Unnecessary purchase? Strangest PC extensions
A personalized computer undeniably offers a better everyday experience. Sensing a ripe market of people craving to add external devices to a PC, manufacturers develop the weirdest gadgets. We’ve compiled a list of the strangest and seemingly unnecessary PC extensions that we’ve come across.
The computer peripherals market is a multi-billion-dollar business: keyboards, printers, headsets, webcams, controllers, docking stations, and many other devices allow us to make the most of our daily computing companions.
However, some peculiar attempts at selling gadgets might seem helpful at first glance but get stranger and stranger the longer we look. For example, a smelling device, a chainsaw-shaped input device, and even a condom for a computer are all real-life product options.
Take a look at a list of some of the strangest peripherals and extensions for PCs.
A desire to combine computers with telephones is as old as computers themselves. In 1984, once the Macintosh hit the sales, Intermatrix decided there’s a way to capitalize on the popularity of the Mac.
MacPhone is precisely what it sounds like: a device that can be strapped on a Mac to allow calling whomever you’d like via a computer. That raises a question, why is the device any better than a regular telephone box put next to the device and strapped not on it.
The MacPhone was docked on the side of a Mac, and software held a log of outgoing calls. The device also sent DTMF signals that allowed to dial anyone in the address book quickly. All of this for $199.95.
SafeType Ergonomic Keyboard
With people spending more time trapped typing and clicking, all things ergonomic are increasingly popular. Unless you’re a hardcore keyboard enthusiast, typing devices seemingly leave little space for design innovation.
But SafeType thought there’s a way to shake up the stale market. Their device offers vertical typing with your palms facing each other. The user was meant to use the keyboard, similar to how accordionists use their instrument.
Equipped with a usual Qwerty layout, the device is mostly just like any other keyboard, only put sideways. What strikes most about the device is, of course, its quirky look.
Some versions are even equipped with something that looks like a rearview mirror to allow users to see what they’re typing.
Hercules Computer Condom
Obviously, this is not your everyday peripheral, but more of an oddity that we couldn’t help ourselves but include here. Back in the early ‘90s, someone took the ‘sex sells’ motto to a new level.
Enter: the computer condom. Male contraception device repurposed to ‘prevent the spread of STDs (Static Transferred Dust) and many computer viruses.’
In other words, a dust cover for a computer was supposed to be somehow more appealing due to its resemblance to a condom. Available to use for any PC and reusable, the device was sold for $24.95 + mailing fees.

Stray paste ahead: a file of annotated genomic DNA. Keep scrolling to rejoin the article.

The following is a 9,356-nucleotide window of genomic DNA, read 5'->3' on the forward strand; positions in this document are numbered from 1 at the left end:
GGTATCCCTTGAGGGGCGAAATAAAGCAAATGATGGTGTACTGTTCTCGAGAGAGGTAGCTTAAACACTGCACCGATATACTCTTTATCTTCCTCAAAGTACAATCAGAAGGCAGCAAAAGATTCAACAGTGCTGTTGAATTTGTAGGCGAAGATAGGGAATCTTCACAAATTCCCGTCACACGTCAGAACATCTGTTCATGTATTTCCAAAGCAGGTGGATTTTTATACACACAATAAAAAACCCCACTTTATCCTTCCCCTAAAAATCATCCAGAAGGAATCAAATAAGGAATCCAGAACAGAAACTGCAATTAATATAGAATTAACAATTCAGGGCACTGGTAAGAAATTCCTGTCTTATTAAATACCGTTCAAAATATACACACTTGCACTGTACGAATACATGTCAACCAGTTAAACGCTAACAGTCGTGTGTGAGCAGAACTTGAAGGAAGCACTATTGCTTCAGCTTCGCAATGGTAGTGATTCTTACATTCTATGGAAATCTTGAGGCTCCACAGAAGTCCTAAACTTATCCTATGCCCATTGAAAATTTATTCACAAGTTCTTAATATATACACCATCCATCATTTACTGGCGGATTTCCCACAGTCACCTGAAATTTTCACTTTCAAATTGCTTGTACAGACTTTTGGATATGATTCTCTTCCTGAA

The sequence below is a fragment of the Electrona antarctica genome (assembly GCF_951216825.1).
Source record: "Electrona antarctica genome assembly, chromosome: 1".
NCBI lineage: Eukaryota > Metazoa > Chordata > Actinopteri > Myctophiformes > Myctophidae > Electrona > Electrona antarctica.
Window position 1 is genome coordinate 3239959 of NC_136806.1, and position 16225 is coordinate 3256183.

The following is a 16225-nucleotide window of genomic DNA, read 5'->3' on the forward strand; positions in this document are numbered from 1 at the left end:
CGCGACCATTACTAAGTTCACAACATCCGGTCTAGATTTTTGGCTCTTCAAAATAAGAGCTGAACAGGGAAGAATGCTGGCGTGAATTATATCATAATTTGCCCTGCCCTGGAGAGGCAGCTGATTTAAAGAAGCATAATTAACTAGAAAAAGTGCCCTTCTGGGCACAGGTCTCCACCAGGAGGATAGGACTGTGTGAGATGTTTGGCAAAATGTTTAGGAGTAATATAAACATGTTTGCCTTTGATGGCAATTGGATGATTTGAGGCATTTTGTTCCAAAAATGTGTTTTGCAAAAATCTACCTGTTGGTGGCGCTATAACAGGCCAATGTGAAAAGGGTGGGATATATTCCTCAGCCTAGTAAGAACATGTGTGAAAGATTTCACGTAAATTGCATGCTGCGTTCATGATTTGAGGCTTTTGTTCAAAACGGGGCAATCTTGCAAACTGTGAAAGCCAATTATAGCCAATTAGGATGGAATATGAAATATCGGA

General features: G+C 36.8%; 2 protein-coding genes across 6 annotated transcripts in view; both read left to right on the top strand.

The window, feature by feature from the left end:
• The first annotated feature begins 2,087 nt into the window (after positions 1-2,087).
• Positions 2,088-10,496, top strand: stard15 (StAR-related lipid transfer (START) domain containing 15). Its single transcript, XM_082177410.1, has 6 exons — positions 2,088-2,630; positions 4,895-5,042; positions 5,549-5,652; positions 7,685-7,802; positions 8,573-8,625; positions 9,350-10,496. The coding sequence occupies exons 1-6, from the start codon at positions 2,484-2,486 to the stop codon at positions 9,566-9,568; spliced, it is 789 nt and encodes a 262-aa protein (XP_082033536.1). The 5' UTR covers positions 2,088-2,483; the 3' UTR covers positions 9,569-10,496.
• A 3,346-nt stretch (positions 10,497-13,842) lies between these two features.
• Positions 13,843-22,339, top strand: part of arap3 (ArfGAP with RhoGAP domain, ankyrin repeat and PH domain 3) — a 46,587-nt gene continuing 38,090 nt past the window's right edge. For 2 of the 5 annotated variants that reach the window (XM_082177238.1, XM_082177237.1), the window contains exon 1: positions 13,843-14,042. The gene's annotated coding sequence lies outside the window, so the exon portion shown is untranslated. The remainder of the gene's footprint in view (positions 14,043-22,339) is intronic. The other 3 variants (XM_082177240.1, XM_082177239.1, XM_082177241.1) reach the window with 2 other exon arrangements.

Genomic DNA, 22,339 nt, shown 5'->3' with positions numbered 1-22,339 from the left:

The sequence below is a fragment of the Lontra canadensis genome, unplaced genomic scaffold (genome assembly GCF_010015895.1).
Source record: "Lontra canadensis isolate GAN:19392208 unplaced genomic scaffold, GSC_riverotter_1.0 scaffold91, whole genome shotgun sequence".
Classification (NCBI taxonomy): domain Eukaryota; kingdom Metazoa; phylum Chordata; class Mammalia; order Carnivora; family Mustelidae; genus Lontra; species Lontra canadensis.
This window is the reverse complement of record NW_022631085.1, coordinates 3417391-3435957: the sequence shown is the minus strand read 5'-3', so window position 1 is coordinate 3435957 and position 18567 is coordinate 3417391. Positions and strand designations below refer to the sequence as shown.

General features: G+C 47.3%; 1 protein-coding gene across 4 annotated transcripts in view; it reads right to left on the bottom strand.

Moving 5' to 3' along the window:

Let’s face it, everyone who has ever played a video game wanted the experience to be more interactive. Ever larger screens, quality resolution, vibrating controllers, etc., are an attempt at better merging real life with the digital.
In 1999, DigiScents attempted to go even further, promising users an ability to smell the virtual world. The idea caught on, and the company even managed to raise $20 million in investments.
The idea behind the device was to create a database of smells that the machine could replicate by mixing certain odors stored inside it. All the device had to do was to combine the right chemicals to produce the desired smell.
Interestingly, iSmell did not catch on as no one really wanted to smell everything they saw online. Apart from browsing an online perfume store, the device showed no real-life applications and did not pass beyond a prototype phase.
Since its inception in the first half of the ‘80s, the Macintosh was supposed to be a slick fit-all device meant for work, education, and free time. The neat design was and still is no small part of what Apple is selling to its customers.
However, a company called MicroRain had different ideas in 1984. The MacStation was a collection of functional units meant to be put on top of a relatively small Mac computer.
It had a printer, a disk drive, storage shelves, and a humungous look that made the Mac look like a tiny TV, wedged in a plastic box.
The Resident Evil Chainsaw
The aughties offered a trove of various gaming peripherals, like a guitar to imitate a collection of greatest hits. However, the Resident Evil Chainsaw, released in 2005, is a strange addition to the mix.
Even though the game it was meant to promote did not lack gory scenes, a chainsaw controller seems unusual, to say the least.
Manufactured by Nuby Tech, the device has become more of a collector’s item over the years since its release. Unsurprisingly, not all gamers are fond of holding a chainsaw while playing something unrelated to killing zombies.
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